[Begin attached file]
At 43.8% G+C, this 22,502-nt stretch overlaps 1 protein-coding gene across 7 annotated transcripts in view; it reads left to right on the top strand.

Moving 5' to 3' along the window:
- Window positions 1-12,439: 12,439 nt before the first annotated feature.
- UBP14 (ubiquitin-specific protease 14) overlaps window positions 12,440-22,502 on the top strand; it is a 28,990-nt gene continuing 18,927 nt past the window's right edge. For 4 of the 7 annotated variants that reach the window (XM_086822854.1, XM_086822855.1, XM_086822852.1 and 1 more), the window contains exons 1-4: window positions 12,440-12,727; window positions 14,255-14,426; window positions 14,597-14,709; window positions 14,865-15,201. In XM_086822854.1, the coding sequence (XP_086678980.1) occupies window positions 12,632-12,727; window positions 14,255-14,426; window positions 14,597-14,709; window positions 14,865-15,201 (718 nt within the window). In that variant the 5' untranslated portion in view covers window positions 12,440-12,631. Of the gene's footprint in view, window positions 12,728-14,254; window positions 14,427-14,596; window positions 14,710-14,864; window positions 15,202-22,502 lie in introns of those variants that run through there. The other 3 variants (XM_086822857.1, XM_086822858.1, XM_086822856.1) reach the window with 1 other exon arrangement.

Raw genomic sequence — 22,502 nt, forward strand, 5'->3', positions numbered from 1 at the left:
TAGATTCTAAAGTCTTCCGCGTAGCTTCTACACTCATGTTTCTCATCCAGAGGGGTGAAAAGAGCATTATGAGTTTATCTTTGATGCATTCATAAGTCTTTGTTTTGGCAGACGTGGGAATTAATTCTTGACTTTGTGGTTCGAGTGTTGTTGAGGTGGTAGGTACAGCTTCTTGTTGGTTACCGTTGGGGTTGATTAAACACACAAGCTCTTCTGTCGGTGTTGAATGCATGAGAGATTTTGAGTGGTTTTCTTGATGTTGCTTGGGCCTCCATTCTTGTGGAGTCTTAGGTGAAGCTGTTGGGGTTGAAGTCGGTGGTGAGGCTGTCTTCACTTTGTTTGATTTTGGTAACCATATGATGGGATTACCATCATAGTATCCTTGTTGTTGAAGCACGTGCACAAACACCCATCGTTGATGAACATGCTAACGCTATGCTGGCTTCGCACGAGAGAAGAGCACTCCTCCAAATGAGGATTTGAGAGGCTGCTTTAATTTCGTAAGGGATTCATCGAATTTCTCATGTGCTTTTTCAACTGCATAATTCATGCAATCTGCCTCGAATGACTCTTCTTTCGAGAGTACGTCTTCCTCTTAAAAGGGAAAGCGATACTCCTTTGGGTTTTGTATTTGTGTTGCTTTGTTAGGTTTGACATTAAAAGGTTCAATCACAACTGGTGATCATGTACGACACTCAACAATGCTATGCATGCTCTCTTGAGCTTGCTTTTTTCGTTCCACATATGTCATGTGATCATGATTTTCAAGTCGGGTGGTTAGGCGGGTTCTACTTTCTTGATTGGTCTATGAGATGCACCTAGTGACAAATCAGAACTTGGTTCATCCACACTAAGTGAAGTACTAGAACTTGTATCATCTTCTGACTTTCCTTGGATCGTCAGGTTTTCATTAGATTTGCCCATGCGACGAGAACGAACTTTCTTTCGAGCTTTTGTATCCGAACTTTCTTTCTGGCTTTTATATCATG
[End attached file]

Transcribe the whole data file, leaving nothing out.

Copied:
At 43.8% G+C, this 22,502-nt stretch overlaps 1 protein-coding gene across 7 annotated transcripts in view; it reads left to right on the top strand.

Moving 5' to 3' along the window:
- Window positions 1-12,439: 12,439 nt before the first annotated feature.
- UBP14 (ubiquitin-specific protease 14) overlaps window positions 12,440-22,502 on the top strand; it is a 28,990-nt gene continuing 18,927 nt past the window's right edge. For 4 of the 7 annotated variants that reach the window (XM_086822854.1, XM_086822855.1, XM_086822852.1 and 1 more), the window contains exons 1-4: window positions 12,440-12,727; window positions 14,255-14,426; window positions 14,597-14,709; window positions 14,865-15,201. In XM_086822854.1, the coding sequence (XP_086678980.1) occupies window positions 12,632-12,727; window positions 14,255-14,426; window positions 14,597-14,709; window positions 14,865-15,201 (718 nt within the window). In that variant the 5' untranslated portion in view covers window positions 12,440-12,631. Of the gene's footprint in view, window positions 12,728-14,254; window positions 14,427-14,596; window positions 14,710-14,864; window positions 15,202-22,502 lie in introns of those variants that run through there. The other 3 variants (XM_086822857.1, XM_086822858.1, XM_086822856.1) reach the window with 1 other exon arrangement.

Raw genomic sequence — 22,502 nt, forward strand, 5'->3', positions numbered from 1 at the left:
TAGATTCTAAAGTCTTCCGCGTAGCTTCTACACTCATGTTTCTCATCCAGAGGGGTGAAAAGAGCATTATGAGTTTATCTTTGATGCATTCATAAGTCTTTGTTTTGGCAGACGTGGGAATTAATTCTTGACTTTGTGGTTCGAGTGTTGTTGAGGTGGTAGGTACAGCTTCTTGTTGGTTACCGTTGGGGTTGATTAAACACACAAGCTCTTCTGTCGGTGTTGAATGCATGAGAGATTTTGAGTGGTTTTCTTGATGTTGCTTGGGCCTCCATTCTTGTGGAGTCTTAGGTGAAGCTGTTGGGGTTGAAGTCGGTGGTGAGGCTGTCTTCACTTTGTTTGATTTTGGTAACCATATGATGGGATTACCATCATAGTATCCTTGTTGTTGAAGCACGTGCACAAACACCCATCGTTGATGAACATGCTAACGCTATGCTGGCTTCGCACGAGAGAAGAGCACTCCTCCAAATGAGGATTTGAGAGGCTGCTTTAATTTCGTAAGGGATTCATCGAATTTCTCATGTGCTTTTTCAACTGCATAATTCATGCAATCTGCCTCGAATGACTCTTCTTTCGAGAGTACGTCTTCCTCTTAAAAGGGAAAGCGATACTCCTTTGGGTTTTGTATTTGTGTTGCTTTGTTAGGTTTGACATTAAAAGGTTCAATCACAACTGGTGATCATGTACGACACTCAACAATGCTATGCATGCTCTCTTGAGCTTGCTTTTTTCGTTCCACATATGTCATGTGATCATGATTTTCAAGTCGGGTGGTTAGGCGGGTTCTACTTTCTTGATTGGTCTATGAGATGCACCTAGTGACAAATCAGAACTTGGTTCATCCACACTAAGTGAAGTACTAGAACTTGTATCATCTTCTGACTTTCCTTGGATCGTCAGGTTTTCATTAGATTTGCCCATGCGACGAGAACGAACTTTCTTTCGAGCTTTTGTATCCGAACTTTCTTTCTGGCTTTTATATCATG